Thursday, September 13, 2007

Family, community history are more than just entertainment

by Mo Palmer

This is likely my penultimate article (that's a big academic word for "next to last").

It looks like my storytelling junket in these pages is about to end. I think it's been seven years now. There are at least a gazillion yellowing newspapers here, creating, no doubt, a fire hazard. Wow, that's 70 or 80 stories, give or take a few for a little time off.

I interviewed nine people in the past few weeks.

I'll continue my renegade history program and keep gathering bits and pieces. Someday, I'll croak and the tapes will go into a musty old vault. The effort is either a gift to posterity or an old woman tilting at windmills, I'm not sure. It doesn't matter, because our voices, legends and laughter will be there to forever frustrate the future, which won't have any machines that can play them.

On Wednesday, I interviewed Marshall and Joan Farris, after I forgot their address on the way down and had to get help from Verizon Wireless. Duh.

Marshall's father was Marshall Farris Sr. and dean of the College of Engineering from 1931 to 1959. The school is named after him. Pretty cool.

Marshall Sr., mini-Marshall and mom Roselle headed west from Arkansas in 1931 in a Model A Ford. No car radio, no traffic; they sang to wile away the miles. No gas stations, no rest areas. If you had to go, you had to go by the side of the road. Mom thought they were moving into the wilds, and at the time, they were.

Old Route 66, as I've talked about, veered east at Santa Rosa and went through Santa Fe so they descended old La Bajada and entered Albuquerque on what's now Highway 85. Their first overnight stay was at a tourist camp on North Fourth Street. Marshall says it's still there, so I'll have to go look for it.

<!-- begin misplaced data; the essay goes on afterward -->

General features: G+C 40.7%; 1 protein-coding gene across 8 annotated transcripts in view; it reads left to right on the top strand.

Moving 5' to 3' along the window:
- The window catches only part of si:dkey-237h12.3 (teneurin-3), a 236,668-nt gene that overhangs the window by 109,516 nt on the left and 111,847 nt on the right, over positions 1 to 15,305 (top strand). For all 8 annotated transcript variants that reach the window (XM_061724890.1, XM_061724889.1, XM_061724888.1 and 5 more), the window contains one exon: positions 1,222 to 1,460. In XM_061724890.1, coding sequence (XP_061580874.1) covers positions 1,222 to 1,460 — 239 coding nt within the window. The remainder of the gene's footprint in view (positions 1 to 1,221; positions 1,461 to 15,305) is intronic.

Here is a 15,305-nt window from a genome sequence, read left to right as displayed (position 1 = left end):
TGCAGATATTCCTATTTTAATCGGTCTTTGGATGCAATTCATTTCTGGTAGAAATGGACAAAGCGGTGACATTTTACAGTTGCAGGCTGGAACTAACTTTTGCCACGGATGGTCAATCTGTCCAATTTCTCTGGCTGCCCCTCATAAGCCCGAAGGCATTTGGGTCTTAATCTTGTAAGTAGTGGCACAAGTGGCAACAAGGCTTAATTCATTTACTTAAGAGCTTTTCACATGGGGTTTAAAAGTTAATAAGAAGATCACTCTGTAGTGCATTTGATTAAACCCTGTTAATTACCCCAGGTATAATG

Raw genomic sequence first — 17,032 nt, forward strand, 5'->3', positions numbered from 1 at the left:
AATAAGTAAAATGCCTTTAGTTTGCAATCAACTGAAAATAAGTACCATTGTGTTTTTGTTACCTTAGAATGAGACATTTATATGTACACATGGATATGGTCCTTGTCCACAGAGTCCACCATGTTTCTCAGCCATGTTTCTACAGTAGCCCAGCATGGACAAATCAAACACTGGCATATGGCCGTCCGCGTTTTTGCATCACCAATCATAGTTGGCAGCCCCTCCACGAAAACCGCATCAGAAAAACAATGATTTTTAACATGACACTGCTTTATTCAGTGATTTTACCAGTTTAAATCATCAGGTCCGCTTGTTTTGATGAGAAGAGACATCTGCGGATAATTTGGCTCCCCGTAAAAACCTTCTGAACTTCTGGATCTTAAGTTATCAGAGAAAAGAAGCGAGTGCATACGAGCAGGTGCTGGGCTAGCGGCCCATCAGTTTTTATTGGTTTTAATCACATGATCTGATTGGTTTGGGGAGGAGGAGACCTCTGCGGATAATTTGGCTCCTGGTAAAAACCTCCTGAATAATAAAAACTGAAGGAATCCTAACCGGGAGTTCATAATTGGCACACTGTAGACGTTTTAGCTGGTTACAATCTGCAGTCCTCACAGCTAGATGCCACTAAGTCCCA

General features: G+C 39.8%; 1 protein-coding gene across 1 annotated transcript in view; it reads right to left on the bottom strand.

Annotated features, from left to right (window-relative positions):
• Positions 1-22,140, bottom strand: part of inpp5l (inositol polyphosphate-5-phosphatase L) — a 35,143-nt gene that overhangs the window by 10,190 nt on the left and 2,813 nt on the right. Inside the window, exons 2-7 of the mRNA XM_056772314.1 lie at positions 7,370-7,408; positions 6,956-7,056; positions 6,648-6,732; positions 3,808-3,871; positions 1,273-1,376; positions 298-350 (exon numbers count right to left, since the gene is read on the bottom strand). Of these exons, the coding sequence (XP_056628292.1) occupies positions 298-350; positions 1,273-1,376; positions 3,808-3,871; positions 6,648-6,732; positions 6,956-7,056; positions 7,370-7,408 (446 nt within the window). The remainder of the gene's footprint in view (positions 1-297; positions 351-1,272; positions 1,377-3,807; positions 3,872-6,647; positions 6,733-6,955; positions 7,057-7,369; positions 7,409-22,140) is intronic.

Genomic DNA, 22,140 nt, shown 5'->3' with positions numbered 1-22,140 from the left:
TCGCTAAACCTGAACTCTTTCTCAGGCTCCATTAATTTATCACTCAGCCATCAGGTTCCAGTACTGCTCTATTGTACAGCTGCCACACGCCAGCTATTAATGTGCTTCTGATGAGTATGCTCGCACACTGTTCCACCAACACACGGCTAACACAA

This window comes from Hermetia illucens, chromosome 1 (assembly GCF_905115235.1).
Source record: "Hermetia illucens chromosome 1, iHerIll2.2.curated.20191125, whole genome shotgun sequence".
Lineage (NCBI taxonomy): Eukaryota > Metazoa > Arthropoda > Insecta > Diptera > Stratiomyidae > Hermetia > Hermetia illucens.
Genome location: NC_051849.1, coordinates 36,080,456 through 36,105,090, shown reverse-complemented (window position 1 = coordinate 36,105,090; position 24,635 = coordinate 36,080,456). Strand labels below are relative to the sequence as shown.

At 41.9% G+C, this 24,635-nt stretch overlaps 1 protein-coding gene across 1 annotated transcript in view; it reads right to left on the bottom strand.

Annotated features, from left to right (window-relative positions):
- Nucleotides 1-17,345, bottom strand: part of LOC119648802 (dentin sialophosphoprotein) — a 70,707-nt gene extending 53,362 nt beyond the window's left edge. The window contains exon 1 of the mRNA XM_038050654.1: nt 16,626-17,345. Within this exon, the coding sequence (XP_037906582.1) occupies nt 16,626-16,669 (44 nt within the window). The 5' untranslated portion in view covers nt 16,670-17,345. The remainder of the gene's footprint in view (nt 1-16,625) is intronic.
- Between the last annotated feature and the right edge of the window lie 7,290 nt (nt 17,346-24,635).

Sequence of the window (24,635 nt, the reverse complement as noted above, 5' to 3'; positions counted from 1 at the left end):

A few moves later, they landed on the UNM campus, which then provided land for faculty homes, with a 99-year lease for a buck. Almost everybody lived there and Marshall can still tell you whose cottage was parked where. Most of them have been razed. "Faculty Row" was near the old, and I mean the old, Country Club, which was where the Newman Center now stands on Las Lomas Boulevard.

This modest little New Mexico vernacular joint was built in the '20s, surrounded by a dirt golf course. The fancy homes west of University Boulevard were once considered the Country Club district. Betcha didn't know that.

When the country set moved down to Laguna, where it is today, the Sigma Chis moved into their building. There were still three "greens," says Marshall, which apparently means golf holes. I don't do golf. They were oil-soaked sand — maybe mixed with old motor oil. None of these luxurious emerald meadows folks now traverse in wee carts.

Beyond the ersatz greens were tumbleweeds and wild grasses.

The family occasionally cruised down to the Alvarado Hotel to eat in the coffee shop — but never the elegant dining room. The newsstand, which lots of kids remember, also had toys, to the delight of a couple of young boys — brother John had come along by then. Nobody has ever mentioned the toys before.